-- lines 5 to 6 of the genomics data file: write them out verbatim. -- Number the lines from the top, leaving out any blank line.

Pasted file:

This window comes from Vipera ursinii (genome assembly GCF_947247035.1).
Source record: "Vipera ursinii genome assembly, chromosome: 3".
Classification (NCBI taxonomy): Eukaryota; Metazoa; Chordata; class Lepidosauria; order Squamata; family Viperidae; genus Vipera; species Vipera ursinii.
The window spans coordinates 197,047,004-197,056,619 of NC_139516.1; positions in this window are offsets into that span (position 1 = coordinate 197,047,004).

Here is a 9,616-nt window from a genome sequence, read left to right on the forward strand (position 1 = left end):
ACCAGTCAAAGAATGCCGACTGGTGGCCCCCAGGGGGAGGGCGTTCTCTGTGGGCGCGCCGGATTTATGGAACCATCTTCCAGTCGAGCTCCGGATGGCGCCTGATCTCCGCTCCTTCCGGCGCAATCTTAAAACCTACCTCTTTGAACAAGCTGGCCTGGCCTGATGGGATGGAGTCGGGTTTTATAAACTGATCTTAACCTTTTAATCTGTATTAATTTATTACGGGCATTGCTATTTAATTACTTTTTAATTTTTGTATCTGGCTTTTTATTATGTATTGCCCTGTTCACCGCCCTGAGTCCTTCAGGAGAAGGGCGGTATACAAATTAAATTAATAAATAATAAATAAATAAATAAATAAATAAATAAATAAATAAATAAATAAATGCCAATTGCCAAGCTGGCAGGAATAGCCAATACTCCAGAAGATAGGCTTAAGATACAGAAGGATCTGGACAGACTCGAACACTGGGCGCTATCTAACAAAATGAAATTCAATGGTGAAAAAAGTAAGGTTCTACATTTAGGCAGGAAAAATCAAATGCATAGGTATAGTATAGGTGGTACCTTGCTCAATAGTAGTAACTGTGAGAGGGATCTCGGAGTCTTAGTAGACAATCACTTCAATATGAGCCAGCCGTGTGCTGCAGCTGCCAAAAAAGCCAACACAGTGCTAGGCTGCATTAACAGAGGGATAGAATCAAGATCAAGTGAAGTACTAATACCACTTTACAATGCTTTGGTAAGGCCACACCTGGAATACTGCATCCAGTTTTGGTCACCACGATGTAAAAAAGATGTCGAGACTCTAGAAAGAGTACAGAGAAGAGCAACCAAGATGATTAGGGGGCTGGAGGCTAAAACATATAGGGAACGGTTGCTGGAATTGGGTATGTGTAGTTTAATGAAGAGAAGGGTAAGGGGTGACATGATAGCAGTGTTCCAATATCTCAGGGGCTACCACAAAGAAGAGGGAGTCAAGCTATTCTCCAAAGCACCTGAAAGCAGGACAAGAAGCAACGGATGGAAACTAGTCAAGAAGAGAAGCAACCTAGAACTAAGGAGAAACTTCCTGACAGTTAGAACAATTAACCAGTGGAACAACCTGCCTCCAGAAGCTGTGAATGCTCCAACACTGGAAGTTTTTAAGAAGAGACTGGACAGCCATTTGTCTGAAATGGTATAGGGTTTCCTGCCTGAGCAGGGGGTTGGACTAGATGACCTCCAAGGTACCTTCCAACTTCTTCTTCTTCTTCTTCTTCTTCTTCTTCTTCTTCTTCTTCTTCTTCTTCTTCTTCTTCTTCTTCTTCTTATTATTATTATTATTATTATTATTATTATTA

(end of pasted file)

Here is a 9,616-nt window from a genome sequence, read left to right on the forward strand (position 1 = left end):
ACCAGTCAAAGAATGCCGACTGGTGGCCCCCAGGGGGAGGGCGTTCTCTGTGGGCGCGCCGGATTTATGGAACCATCTTCCAGTCGAGCTCCGGATGGCGCCTGATCTCCGCTCCTTCCGGCGCAATCTTAAAACCTACCTCTTTGAACAAGCTGGCCTGGCCTGATGGGATGGAGTCGGGTTTTATAAACTGATCTTAACCTTTTAATCTGTATTAATTTATTACGGGCATTGCTATTTAATTACTTTTTAATTTTTGTATCTGGCTTTTTATTATGTATTGCCCTGTTCACCGCCCTGAGTCCTTCAGGAGAAGGGCGGTATACAAATTAAATTAATAAATAATAAATAAATAAATAAATAAATAAATAAATAAATAAATAAATAAATGCCAATTGCCAAGCTGGCAGGAATAGCCAATACTCCAGAAGATAGGCTTAAGATACAGAAGGATCTGGACAGACTCGAACACTGGGCGCTATCTAACAAAATGAAATTCAATGGTGAAAAAAGTAAGGTTCTACATTTAGGCAGGAAAAATCAAATGCATAGGTATAGTATAGGTGGTACCTTGCTCAATAGTAGTAACTGTGAGAGGGATCTCGGAGTCTTAGTAGACAATCACTTCAATATGAGCCAGCCGTGTGCTGCAGCTGCCAAAAAAGCCAACACAGTGCTAGGCTGCATTAACAGAGGGATAGAATCAAGATCAAGTGAAGTACTAATACCACTTTACAATGCTTTGGTAAGGCCACACCTGGAATACTGCATCCAGTTTTGGTCACCACGATGTAAAAAAGATGTCGAGACTCTAGAAAGAGTACAGAGAAGAGCAACCAAGATGATTAGGGGGCTGGAGGCTAAAACATATAGGGAACGGTTGCTGGAATTGGGTATGTGTAGTTTAATGAAGAGAAGGGTAAGGGGTGACATGATAGCAGTGTTCCAATATCTCAGGGGCTACCACAAAGAAGAGGGAGTCAAGCTATTCTCCAAAGCACCTGAAAGCAGGACAAGAAGCAACGGATGGAAACTAGTCAAGAAGAGAAGCAACCTAGAACTAAGGAGAAACTTCCTGACAGTTAGAACAATTAACCAGTGGAACAACCTGCCTCCAGAAGCTGTGAATGCTCCAACACTGGAAGTTTTTAAGAAGAGACTGGACAGCCATTTGTCTGAAATGGTATAGGGTTTCCTGCCTGAGCAGGGGGTTGGACTAGATGACCTCCAAGGTACCTTCCAACTTCTTCTTCTTCTTCTTCTTCTTCTTCTTCTTCTTCTTCTTCTTCTTCTTCTTCTTCTTCTTCTTCTTCTTATTATTATTATTATTATTATTATTATTATTA